- Côte d'Azur,
- Cap d'Antibes,
- St-Paul de Vence
Nice and the entire southern coast provide so many different experiences. Hiking in the hills, exploring the villages perched on the cliffs, nightlife in the bigger cities. I especially like to stay in a rented villa in the country and drive the hairpin curved roads through the hills. I never know what i'll find.
See + Do
Nice is chock-full of high-energy eating, drinking, and culture, all of which reflects the city's Italian heritage and proximity to Italy. Nice is the fifth largest city in France and is far more than a resort. It has genuine local color, embodied in its street food and the vibrant old town of Vieux Nice. The more literal local color extends to the city's hues: The typical French beiges and grays are mixed with ocher, yellow, and terra-cotta buildings, especially toward the port. It's all loud, very Southern and hectic, more Naples than Paris. Wander through Vieux Nice and duck into the shadowy, whispering Cathédral Ste. Réparate on the Place Rossetti. You can wander for hours among the arcades of the pink-hued Place Masséna, or take a tram ride starting therea 1-euro bargain that takes you past the Old Port and allows several drop-offs in Vieux Nice. And then there's the Musée Matisse. The local entry in the Côte d'Azur art wars is housed in an impressive villa and contains pieces from all aspects of the artist's career. For a panoramic view of the town and the blue, blue sea, climb the Parc du Château, between Vieux Nice and the Old Port; its cliffs are dotted with pines and an artificial waterfall that looks over the city.
Restaurant de Bacon, France
Antibes 06160, France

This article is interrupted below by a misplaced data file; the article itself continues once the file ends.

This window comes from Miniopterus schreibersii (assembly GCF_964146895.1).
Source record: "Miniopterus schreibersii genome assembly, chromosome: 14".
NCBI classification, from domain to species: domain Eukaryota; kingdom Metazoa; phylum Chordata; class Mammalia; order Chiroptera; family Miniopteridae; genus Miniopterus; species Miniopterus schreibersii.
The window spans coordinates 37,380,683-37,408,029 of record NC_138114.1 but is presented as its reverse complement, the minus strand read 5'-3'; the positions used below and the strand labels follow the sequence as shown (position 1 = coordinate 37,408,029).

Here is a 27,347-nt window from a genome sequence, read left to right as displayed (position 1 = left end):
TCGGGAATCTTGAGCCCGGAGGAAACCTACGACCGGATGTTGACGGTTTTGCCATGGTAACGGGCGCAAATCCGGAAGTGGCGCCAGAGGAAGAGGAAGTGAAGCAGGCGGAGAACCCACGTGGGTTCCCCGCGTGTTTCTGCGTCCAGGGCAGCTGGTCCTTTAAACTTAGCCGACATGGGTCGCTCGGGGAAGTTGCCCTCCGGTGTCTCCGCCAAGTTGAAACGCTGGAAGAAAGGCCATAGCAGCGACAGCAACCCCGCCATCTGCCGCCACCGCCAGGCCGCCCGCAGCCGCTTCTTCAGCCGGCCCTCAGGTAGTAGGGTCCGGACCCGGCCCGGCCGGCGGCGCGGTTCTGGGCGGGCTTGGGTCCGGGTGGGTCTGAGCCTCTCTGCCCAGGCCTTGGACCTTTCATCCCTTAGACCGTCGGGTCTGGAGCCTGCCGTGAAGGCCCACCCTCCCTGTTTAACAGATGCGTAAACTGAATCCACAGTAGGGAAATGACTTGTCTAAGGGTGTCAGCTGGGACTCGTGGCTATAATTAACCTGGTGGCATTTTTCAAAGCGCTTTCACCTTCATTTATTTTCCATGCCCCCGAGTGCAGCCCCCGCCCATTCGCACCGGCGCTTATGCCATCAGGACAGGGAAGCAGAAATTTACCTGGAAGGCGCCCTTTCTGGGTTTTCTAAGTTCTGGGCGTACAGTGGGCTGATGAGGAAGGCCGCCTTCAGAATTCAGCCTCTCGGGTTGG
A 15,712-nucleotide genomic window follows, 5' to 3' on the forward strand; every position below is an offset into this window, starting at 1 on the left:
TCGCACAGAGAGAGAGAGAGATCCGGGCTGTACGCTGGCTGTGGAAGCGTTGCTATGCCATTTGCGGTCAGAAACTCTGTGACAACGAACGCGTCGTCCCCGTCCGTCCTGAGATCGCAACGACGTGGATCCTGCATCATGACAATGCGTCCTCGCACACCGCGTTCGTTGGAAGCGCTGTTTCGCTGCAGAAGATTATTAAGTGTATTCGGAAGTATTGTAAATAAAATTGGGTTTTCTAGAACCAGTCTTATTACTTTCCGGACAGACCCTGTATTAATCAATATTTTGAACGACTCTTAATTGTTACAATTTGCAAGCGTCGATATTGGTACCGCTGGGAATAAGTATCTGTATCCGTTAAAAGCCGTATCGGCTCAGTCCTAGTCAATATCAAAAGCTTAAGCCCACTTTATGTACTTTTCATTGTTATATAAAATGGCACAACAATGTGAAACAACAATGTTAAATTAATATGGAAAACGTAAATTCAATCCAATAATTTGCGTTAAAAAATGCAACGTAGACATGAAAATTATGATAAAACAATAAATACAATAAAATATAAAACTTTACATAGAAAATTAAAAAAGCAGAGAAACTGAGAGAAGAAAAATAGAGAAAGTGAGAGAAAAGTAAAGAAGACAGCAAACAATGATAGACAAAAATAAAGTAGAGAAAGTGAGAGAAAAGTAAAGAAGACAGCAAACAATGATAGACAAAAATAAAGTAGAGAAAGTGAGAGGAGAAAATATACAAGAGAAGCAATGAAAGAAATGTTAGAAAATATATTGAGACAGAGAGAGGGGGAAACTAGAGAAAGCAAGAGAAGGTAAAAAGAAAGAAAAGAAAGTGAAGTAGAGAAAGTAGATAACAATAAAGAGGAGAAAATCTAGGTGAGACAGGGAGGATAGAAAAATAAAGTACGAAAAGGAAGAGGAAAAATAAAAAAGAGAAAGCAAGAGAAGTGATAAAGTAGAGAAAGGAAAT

Tel: 33 4 93 61 50 02
Look at the address—this is nothing to do with pork. It's a delightful casually epicurean tribute to fish that's been run by the Sordello family for nearly 60 years. In that time, the siblings who are now in charge, and the chef of 30 years, Serge Philippin, have learned to ace the sourcing of seafood, so this is where you'll get something that's harder and harder to find: the best of the catch. The soupe de poisson avec rouille, the bouillabaisse and the bourride are all magnificent of course, but an even better option is to order whatever they have today—loup, daurade royale, chapon, sar, corb, marbre, denti, pageot, mostelle. Merely reciting the piscine names brings the glittering Mediterranean in the Baie des Anges to mind; just imagine eating them in situ. The white tent-roofed dining room is gorgeous, as is the clientele—this is the Côte d'Azur. The terrace is divine.
Open Tuesdays 7:30 to 10 p.m. and Wednesdays through Sundays 12 to 2 p.m. and 7:30 to 10 p.m., March through October.
Hi-Food Cantine Bio, France
Nice 06000, France
Tel: 33 4 97 07 26 26
Nice's funkiest restaurant was styled by Philippe Starck acolyte Matali Crasset with a menu that changes monthly "designed" by chef Bernard Leduc. These recipes are prepared by Nice's frigoverres, or glass pots for the refrigerated display cabinet from which diners select. Each frigoverre costs a mere six euros, service included. The big question; is it any good? The largely gay clubbing crowd, who love the DJ, doesn't necessarily care, but the intentions—and vitamin content—are good. Dishes include: from the "Raw" menu, orange salad with prunes; or from the "Cereal" menu, ricotta cheese cake with blackberries and strawberries; or from the "Vegetarian" section, udon noodles with sautéed mushrooms and red pesto sauce; or from the "Cuisine" menu (microwaved in-house), chick-pea kebab. All this takes place in a land of pale wood and lime green, pink and turquoise leather. The experience is truly strange, but what a bargain.
Open daily 24 hours for guests; 7 to 1 a.m. daily for non-guests.
Le Mas de Pierre, France
St-Paul-de-Vence 06570, France
Tel: 39 4 93 59 00 10, Fax: 39 4 93 59 00 59
Beau Rivage, France
Nice 06300, France
Tel: 33 4 92 47 82 82
See + Do
Les Arènes, perhaps the world's best-preserved Roman amphitheatre, and the Maison Carrée, ditto in temples (33-4-66-21-82-56; www.arenes-nimes.com), are reason enough to visit this attractive but somewhat staid town. Time your visit to see an event in the 1st-century amphitheater—it's in regular use as a concert venue, theater, and bullfighting ring. By way of contrast, the Carré d'Art, a modern art complex, opened in 1993 in a Norman Foster building (66 Ave. Jean Jaurés; 33-4-66-64-56-16; www.carredart.org). About 14 miles northeast of Nîmes, you can visit the impressive Pont du Gard, the highest aqueduct the Romans built anywhere, which supplied the city with water (www.pontdugard.fr).
See + Do